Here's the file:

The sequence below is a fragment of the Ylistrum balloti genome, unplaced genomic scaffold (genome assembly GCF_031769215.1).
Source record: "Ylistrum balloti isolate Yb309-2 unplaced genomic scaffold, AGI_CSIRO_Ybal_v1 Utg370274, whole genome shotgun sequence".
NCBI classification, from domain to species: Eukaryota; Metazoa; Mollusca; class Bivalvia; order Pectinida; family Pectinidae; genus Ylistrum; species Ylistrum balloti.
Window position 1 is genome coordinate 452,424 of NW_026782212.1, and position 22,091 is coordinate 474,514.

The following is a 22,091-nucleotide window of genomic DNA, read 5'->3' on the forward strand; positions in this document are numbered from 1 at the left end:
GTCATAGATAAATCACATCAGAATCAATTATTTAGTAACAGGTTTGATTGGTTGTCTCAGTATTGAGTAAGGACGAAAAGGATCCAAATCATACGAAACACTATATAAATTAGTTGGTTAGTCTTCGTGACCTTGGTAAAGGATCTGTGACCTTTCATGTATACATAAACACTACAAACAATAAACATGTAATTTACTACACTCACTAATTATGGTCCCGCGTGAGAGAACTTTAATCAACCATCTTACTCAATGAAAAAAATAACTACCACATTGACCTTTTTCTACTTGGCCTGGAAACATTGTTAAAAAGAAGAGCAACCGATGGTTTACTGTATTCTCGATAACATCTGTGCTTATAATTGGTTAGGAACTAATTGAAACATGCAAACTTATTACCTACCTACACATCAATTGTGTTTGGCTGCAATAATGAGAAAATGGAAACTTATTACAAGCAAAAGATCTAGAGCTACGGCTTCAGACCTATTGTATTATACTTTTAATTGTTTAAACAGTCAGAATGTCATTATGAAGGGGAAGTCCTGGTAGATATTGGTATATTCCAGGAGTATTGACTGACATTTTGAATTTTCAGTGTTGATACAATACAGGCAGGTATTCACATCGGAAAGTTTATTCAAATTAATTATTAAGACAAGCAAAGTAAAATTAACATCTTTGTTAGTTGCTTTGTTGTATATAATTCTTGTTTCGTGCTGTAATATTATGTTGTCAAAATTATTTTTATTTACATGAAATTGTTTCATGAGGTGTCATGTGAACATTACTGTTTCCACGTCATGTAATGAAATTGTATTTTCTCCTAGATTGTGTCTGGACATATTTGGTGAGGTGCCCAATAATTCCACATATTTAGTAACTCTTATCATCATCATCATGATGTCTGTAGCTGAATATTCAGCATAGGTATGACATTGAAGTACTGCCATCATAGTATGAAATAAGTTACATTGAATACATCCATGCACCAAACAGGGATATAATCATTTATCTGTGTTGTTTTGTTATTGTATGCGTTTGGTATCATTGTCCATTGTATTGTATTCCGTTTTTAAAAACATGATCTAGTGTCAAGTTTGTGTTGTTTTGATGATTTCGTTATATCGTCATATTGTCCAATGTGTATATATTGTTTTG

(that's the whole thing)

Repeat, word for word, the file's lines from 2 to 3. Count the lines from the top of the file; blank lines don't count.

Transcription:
Source record: "Ylistrum balloti isolate Yb309-2 unplaced genomic scaffold, AGI_CSIRO_Ybal_v1 Utg370274, whole genome shotgun sequence".
NCBI classification, from domain to species: Eukaryota; Metazoa; Mollusca; class Bivalvia; order Pectinida; family Pectinidae; genus Ylistrum; species Ylistrum balloti.